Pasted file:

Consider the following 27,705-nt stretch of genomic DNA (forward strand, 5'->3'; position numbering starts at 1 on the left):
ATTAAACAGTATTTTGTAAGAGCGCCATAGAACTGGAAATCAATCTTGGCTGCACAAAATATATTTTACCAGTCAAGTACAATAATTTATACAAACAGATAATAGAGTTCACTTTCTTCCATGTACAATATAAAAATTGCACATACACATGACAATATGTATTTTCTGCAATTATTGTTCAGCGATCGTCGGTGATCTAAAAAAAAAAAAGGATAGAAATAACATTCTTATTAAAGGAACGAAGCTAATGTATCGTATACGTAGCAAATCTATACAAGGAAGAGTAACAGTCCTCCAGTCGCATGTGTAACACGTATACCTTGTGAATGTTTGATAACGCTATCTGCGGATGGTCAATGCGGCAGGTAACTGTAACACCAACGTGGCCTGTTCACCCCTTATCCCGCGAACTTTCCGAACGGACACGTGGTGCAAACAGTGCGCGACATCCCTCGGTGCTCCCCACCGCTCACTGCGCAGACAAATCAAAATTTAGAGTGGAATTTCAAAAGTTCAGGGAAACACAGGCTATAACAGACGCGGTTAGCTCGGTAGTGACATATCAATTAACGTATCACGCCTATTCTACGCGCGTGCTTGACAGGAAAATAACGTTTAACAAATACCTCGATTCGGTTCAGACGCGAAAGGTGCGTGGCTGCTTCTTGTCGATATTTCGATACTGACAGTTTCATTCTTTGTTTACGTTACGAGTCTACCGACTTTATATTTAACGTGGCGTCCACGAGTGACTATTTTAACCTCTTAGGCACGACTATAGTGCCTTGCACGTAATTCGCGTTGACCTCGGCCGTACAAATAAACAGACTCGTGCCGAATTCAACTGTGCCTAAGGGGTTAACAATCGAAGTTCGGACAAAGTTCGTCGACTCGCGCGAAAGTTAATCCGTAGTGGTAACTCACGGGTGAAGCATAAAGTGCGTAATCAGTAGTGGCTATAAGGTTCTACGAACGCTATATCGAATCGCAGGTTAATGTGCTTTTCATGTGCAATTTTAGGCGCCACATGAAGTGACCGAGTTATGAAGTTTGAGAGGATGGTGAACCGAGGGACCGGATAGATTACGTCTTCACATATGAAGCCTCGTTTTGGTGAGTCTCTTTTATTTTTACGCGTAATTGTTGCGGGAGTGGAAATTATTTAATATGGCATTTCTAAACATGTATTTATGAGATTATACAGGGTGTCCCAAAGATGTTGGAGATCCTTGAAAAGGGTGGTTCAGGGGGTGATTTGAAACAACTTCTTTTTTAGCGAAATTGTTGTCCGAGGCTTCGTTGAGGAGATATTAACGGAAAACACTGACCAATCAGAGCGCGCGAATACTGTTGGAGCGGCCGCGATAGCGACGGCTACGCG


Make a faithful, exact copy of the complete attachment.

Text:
Consider the following 27,705-nt stretch of genomic DNA (forward strand, 5'->3'; position numbering starts at 1 on the left):
ATTAAACAGTATTTTGTAAGAGCGCCATAGAACTGGAAATCAATCTTGGCTGCACAAAATATATTTTACCAGTCAAGTACAATAATTTATACAAACAGATAATAGAGTTCACTTTCTTCCATGTACAATATAAAAATTGCACATACACATGACAATATGTATTTTCTGCAATTATTGTTCAGCGATCGTCGGTGATCTAAAAAAAAAAAAGGATAGAAATAACATTCTTATTAAAGGAACGAAGCTAATGTATCGTATACGTAGCAAATCTATACAAGGAAGAGTAACAGTCCTCCAGTCGCATGTGTAACACGTATACCTTGTGAATGTTTGATAACGCTATCTGCGGATGGTCAATGCGGCAGGTAACTGTAACACCAACGTGGCCTGTTCACCCCTTATCCCGCGAACTTTCCGAACGGACACGTGGTGCAAACAGTGCGCGACATCCCTCGGTGCTCCCCACCGCTCACTGCGCAGACAAATCAAAATTTAGAGTGGAATTTCAAAAGTTCAGGGAAACACAGGCTATAACAGACGCGGTTAGCTCGGTAGTGACATATCAATTAACGTATCACGCCTATTCTACGCGCGTGCTTGACAGGAAAATAACGTTTAACAAATACCTCGATTCGGTTCAGACGCGAAAGGTGCGTGGCTGCTTCTTGTCGATATTTCGATACTGACAGTTTCATTCTTTGTTTACGTTACGAGTCTACCGACTTTATATTTAACGTGGCGTCCACGAGTGACTATTTTAACCTCTTAGGCACGACTATAGTGCCTTGCACGTAATTCGCGTTGACCTCGGCCGTACAAATAAACAGACTCGTGCCGAATTCAACTGTGCCTAAGGGGTTAACAATCGAAGTTCGGACAAAGTTCGTCGACTCGCGCGAAAGTTAATCCGTAGTGGTAACTCACGGGTGAAGCATAAAGTGCGTAATCAGTAGTGGCTATAAGGTTCTACGAACGCTATATCGAATCGCAGGTTAATGTGCTTTTCATGTGCAATTTTAGGCGCCACATGAAGTGACCGAGTTATGAAGTTTGAGAGGATGGTGAACCGAGGGACCGGATAGATTACGTCTTCACATATGAAGCCTCGTTTTGGTGAGTCTCTTTTATTTTTACGCGTAATTGTTGCGGGAGTGGAAATTATTTAATATGGCATTTCTAAACATGTATTTATGAGATTATACAGGGTGTCCCAAAGATGTTGGAGATCCTTGAAAAGGGTGGTTCAGGGGGTGATTTGAAACAACTTCTTTTTTAGCGAAATTGTTGTCCGAGGCTTCGTTGAGGAGATATTAACGGAAAACACTGACCAATCAGAGCGCGCGAATACTGTTGGAGCGGCCGCGATAGCGACGGCTACGCG